There’s something quite special about a puzzle game that requires you to have a notebook and pen by your side.
It’s also quite a rarity in this day and age, so I was pleasantly surprised to find that Agent A: A Puzzle in Disguise, packed in numerous puzzles that required me to jot down telephone numbers and codes, and take photos of various patterns. It’s a refreshing feeling to solve a puzzle with your own brainpower alone.
Starting out life as a mobile game, Agent A is a five-chapter game that’s just made its way to PC and consoles. While chapters one to four rolled out between 2015 and 2017 on mobile, the fifth has been long-awaited, and finally sees its release on mobile alongside the complete collection on other formats.
Playing on console, the chapters roll seamlessly from one to the next, although once you’ve completed the game you can jump back into any chapter to replay. No chapter is clear-cut from the rest, as you’ll find yourself revisiting areas and using clues from previous chapters. Agent A is not a long game by any means; it’s easily completed in three or four hours, but it’s fun while it lasts.
If you’ve ever played a browser-based ‘escape the room’ game that were most popular in the early 2000s, Agent A‘s format will feel familiar to you. From a first-person perspective, you’ll take control of a cursor with which you can interact with various objects in your environment. Clicking a door will take you to another room, and clicking on a table will give you a close-up, providing there’s something for you to investigate. You can pick up items and store them in your inventory to use later. It’s a point and click game at its most basic, but that’s not necessarily a bad thing.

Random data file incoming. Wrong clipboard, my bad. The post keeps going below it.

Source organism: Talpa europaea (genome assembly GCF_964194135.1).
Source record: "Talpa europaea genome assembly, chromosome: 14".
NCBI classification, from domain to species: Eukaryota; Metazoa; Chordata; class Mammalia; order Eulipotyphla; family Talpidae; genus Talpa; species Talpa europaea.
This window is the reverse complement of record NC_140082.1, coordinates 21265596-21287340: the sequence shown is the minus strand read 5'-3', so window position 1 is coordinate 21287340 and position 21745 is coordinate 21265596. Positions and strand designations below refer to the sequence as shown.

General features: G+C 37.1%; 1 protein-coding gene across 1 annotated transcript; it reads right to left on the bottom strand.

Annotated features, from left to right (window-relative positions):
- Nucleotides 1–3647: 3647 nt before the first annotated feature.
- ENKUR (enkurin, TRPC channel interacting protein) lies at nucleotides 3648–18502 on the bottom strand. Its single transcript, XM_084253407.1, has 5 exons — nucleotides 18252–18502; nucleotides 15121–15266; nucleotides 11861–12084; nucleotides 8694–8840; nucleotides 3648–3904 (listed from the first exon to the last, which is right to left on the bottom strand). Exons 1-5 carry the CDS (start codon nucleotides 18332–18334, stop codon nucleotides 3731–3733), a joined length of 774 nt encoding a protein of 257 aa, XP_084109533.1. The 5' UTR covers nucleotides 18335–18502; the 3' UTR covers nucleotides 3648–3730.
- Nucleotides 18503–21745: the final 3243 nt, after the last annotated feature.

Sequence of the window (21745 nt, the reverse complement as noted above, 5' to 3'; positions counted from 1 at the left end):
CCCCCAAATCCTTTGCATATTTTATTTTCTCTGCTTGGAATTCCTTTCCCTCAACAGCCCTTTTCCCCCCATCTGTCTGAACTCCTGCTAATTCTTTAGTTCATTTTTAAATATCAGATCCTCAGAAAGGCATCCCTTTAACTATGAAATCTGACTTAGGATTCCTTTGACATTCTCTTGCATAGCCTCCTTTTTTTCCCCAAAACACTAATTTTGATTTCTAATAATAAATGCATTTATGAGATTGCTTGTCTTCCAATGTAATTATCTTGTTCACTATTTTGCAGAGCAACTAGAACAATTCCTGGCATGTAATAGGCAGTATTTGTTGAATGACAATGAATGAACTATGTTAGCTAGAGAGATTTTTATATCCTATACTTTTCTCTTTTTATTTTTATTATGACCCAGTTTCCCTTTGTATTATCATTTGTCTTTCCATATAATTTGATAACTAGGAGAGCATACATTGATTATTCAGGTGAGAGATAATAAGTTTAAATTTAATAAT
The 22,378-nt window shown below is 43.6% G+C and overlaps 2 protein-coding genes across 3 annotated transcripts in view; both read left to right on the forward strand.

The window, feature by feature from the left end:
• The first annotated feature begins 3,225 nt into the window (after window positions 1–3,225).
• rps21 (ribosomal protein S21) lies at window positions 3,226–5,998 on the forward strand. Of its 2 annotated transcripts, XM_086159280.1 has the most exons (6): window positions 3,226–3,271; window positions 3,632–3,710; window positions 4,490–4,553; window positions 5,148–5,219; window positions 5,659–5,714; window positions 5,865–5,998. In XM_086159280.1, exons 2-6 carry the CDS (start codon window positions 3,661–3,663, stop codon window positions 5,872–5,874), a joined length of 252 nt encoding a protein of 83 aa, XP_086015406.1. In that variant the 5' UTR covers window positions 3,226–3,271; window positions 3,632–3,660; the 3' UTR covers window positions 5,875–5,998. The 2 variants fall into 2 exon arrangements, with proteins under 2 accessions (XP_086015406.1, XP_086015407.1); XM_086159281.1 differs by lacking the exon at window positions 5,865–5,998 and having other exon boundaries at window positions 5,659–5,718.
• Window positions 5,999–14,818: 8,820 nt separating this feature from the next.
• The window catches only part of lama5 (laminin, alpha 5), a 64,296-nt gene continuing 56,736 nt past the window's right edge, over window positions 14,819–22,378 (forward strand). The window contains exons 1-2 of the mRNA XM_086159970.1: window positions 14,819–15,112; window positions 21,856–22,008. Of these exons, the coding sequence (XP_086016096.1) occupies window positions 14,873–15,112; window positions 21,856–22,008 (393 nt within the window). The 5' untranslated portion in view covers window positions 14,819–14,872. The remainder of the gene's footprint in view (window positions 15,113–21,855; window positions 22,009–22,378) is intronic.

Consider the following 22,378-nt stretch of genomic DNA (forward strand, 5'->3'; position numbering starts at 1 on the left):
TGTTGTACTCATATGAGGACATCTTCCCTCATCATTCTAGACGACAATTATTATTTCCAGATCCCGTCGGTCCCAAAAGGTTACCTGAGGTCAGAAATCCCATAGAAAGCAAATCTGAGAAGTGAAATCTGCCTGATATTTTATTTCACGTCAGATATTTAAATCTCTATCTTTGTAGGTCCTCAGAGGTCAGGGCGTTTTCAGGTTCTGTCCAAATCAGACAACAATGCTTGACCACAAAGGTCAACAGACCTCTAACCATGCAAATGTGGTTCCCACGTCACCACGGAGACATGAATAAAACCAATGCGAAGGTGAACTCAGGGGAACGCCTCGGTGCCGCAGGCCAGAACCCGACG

While a narrative does tie Agent A: A Puzzle in Disguise‘s chapters together, it’s hardly Shakespearean in depth. You’re a secret agent, and you’ve tracked down the evil Ruby La Rouge to her hidden lair: but she’s got plenty of tricks up her sleeve to thwart you yet. You’ll be cracking safes, figuring out secret codes and exploring every nook and cranny of her evil lair in order to catch her out.
Your character, the faceless Agent A, interacts with you by giving commentary when you click on an object or solve a puzzle. There’s no spoken dialogue, so everything is via text. Voice acting would be nice, but it’s not to the game’s detriment. The written text sits somewhere between being humorous and awful; a few choice lines may get a chuckle out of you, but more will undoubtedly make you shake your head in embarrassment. The worst offender has to be a joke about something making a “clicking” noise and comparing it to people’s joints at an arthritis convention. It’s a low bar in the comedy stakes.
The puzzles themselves are pretty old-school, but all the better for it. There’s no nonsense solutions here; everything can be solved by logic alone. Some solutions are perhaps too easy, but coming across those that do require you to make a few notes are very satisfying. The odd times you do find yourself stumped is usually because you’ve missed something; either an item you need to pick up, or an area that you didn’t realise was there.
That’s perhaps my only complaint about Agent A’s gameplay. It could benefit from some kind of signposting. On mobile or PC, you can either jam your finger everywhere on the touchscreen or click with your mouse like a madman to find active points. On console, moving the cursor with your thumbstick, the process is altogether more laborious. It’d be handy if a button press could highlight points that can be interacted with to save lost time.
If you can put up with the odd groan-worthy joke, Agent A: A Puzzle in Disguise is a very welcome call back to puzzle games of old. It’s a great way to take your brain out for a spin without pushing it too hard. The story might not be the most developed, but it doesn’t matter; Agent A isn’t a game you play for its narrative – it’s entirely about the puzzles. And thankfully, for the most part, they deliver exactly as promised.